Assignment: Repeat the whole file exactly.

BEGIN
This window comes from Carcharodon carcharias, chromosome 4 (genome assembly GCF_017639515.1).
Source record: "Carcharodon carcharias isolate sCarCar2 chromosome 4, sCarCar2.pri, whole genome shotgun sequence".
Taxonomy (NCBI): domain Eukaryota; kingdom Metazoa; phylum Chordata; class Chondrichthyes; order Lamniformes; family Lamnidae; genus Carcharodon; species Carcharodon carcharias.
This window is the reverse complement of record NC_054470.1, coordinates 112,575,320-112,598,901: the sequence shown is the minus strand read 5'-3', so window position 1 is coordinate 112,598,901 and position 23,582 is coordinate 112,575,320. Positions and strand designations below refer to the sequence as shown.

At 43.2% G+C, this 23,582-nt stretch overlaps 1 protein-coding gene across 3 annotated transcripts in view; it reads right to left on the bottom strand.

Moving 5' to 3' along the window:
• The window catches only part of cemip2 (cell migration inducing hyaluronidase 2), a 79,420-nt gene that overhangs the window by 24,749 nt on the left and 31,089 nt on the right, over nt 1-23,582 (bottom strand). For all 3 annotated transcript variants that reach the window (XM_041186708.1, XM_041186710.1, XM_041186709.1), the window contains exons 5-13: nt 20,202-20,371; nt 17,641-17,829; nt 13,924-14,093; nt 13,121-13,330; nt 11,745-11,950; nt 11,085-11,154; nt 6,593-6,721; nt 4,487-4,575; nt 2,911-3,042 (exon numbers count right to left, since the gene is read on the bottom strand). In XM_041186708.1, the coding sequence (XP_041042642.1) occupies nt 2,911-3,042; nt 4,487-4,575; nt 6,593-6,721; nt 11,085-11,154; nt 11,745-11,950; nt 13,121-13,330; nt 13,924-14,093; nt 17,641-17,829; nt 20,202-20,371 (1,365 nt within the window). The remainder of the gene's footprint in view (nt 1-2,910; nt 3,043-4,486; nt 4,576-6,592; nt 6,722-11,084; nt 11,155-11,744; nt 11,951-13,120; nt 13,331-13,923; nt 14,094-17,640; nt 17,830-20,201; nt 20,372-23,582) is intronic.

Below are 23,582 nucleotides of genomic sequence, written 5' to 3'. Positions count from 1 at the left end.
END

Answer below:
This window comes from Carcharodon carcharias, chromosome 4 (genome assembly GCF_017639515.1).
Source record: "Carcharodon carcharias isolate sCarCar2 chromosome 4, sCarCar2.pri, whole genome shotgun sequence".
Taxonomy (NCBI): domain Eukaryota; kingdom Metazoa; phylum Chordata; class Chondrichthyes; order Lamniformes; family Lamnidae; genus Carcharodon; species Carcharodon carcharias.
This window is the reverse complement of record NC_054470.1, coordinates 112,575,320-112,598,901: the sequence shown is the minus strand read 5'-3', so window position 1 is coordinate 112,598,901 and position 23,582 is coordinate 112,575,320. Positions and strand designations below refer to the sequence as shown.

At 43.2% G+C, this 23,582-nt stretch overlaps 1 protein-coding gene across 3 annotated transcripts in view; it reads right to left on the bottom strand.

Moving 5' to 3' along the window:
• The window catches only part of cemip2 (cell migration inducing hyaluronidase 2), a 79,420-nt gene that overhangs the window by 24,749 nt on the left and 31,089 nt on the right, over nt 1-23,582 (bottom strand). For all 3 annotated transcript variants that reach the window (XM_041186708.1, XM_041186710.1, XM_041186709.1), the window contains exons 5-13: nt 20,202-20,371; nt 17,641-17,829; nt 13,924-14,093; nt 13,121-13,330; nt 11,745-11,950; nt 11,085-11,154; nt 6,593-6,721; nt 4,487-4,575; nt 2,911-3,042 (exon numbers count right to left, since the gene is read on the bottom strand). In XM_041186708.1, the coding sequence (XP_041042642.1) occupies nt 2,911-3,042; nt 4,487-4,575; nt 6,593-6,721; nt 11,085-11,154; nt 11,745-11,950; nt 13,121-13,330; nt 13,924-14,093; nt 17,641-17,829; nt 20,202-20,371 (1,365 nt within the window). The remainder of the gene's footprint in view (nt 1-2,910; nt 3,043-4,486; nt 4,576-6,592; nt 6,722-11,084; nt 11,155-11,744; nt 11,951-13,120; nt 13,331-13,923; nt 14,094-17,640; nt 17,830-20,201; nt 20,372-23,582) is intronic.

Below are 23,582 nucleotides of genomic sequence, written 5' to 3'. Positions count from 1 at the left end.